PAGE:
Australia: Coalition turned back 28 asylum seeker boats
PM, immigration minister confirm latest vessel was intercepted this month and 21 Vietnamese on board sent back
Australian Prime Minister Malcolm Turnbull and his immigration minister confirmed Wednesday that a vessel carrying 21 Vietnamese nationals was the latest of 28 asylum seeker boats turned back under their ruling Coalition.
News broadcaster ABC reported that Peter Dutton told reporters that the "unseaworthy" boat was intercepted at the beginning of this month and its passengers sent back to Vietnam by plane.
"They claimed that they were wanting protection, it was found that they were not owed protection and they were returned to Vietnam," he said.
Under its hardline immigration policy, Australia detains asylum seekers who arrive by boat, in processing centers on the small Pacific islands of Nauru and Manus, where conditions have been described as appalling by rights advocates.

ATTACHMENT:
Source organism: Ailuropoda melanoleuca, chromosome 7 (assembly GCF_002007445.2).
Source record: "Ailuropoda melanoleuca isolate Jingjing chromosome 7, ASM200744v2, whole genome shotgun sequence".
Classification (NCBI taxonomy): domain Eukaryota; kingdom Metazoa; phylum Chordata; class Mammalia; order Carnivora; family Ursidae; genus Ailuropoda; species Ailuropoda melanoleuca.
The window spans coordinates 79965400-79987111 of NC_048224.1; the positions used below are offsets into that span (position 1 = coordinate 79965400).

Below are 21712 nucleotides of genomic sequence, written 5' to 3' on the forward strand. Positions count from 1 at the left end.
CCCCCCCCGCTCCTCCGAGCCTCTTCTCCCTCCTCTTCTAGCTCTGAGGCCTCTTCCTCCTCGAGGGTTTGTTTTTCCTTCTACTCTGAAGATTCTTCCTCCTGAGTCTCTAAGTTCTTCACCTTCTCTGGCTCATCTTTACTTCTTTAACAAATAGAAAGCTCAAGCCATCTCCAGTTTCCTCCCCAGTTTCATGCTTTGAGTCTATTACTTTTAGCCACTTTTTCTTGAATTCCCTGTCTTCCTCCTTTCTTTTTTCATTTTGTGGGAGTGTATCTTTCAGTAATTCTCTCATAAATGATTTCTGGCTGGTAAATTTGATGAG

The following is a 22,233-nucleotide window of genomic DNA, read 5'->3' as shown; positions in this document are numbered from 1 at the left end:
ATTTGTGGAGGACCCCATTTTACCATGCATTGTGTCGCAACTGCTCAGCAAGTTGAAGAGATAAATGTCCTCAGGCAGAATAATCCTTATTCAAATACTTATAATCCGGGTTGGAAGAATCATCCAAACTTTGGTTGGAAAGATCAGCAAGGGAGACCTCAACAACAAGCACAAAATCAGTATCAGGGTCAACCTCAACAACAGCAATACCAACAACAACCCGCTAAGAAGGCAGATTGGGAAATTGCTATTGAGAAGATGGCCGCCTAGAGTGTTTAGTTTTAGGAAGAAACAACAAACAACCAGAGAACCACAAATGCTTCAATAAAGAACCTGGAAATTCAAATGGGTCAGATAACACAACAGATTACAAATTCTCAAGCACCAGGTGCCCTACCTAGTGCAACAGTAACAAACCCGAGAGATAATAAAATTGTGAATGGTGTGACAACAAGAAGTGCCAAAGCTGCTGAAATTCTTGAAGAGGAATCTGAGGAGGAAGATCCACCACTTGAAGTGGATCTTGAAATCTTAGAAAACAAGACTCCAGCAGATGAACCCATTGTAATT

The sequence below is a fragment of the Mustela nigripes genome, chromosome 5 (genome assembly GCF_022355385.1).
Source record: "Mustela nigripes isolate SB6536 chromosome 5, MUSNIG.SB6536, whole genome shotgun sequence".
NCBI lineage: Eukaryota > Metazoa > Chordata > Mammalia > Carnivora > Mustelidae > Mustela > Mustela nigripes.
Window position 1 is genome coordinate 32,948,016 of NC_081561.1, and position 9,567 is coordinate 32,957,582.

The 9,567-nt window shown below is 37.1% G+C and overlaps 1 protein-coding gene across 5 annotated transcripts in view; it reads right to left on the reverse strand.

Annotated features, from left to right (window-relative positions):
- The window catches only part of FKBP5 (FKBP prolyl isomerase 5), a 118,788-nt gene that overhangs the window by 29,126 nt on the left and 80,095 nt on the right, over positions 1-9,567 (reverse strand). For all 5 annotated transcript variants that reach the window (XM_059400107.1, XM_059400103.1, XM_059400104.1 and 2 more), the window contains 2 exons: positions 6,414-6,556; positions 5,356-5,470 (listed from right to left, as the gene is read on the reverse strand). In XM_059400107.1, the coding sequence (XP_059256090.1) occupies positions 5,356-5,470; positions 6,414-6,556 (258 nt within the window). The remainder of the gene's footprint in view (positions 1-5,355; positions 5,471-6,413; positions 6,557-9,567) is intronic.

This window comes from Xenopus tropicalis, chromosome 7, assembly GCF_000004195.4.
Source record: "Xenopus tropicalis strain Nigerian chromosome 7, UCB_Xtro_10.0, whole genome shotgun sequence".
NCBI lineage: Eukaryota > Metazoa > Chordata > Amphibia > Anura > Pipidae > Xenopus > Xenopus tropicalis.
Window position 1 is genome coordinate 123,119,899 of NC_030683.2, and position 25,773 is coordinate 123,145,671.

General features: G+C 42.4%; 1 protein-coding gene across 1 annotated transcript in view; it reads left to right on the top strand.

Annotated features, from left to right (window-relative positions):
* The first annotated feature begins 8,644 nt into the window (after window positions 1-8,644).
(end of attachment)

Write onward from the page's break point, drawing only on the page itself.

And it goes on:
Turnbull told a separate press conference Wednesday that Australian authorities were aware that another asylum seeker boat had departed from Indonesia’s northern Aceh province, describing such developments as proof that the “challenge of people smuggling is greater than it has ever been".
"The people smugglers test us… they know where we stand,” he said.
“Imagine what they will do to a Labor government," he warned as Australia prepares for a July 2 election, adding that the opposition was "divided" over border protection.
"People smugglers in Indonesia are watching very closely and they believe if there's a change of government on July 2, the people smugglers will be back in business and people will be back on boats coming to our country," he said.
Opposition Leader Bill Shorten refuted the claims of Turnbull and Dutton, saying they “should be ashamed of themselves, sending out a signal to people smugglers that there is a lack of national will to deter people smugglers”.
In July last year, the Australian Labor Party formally reversed its position on turning back boats, eliminating one defining difference between their asylum seeker stance and that of the Coalition, which has been ruling for three years.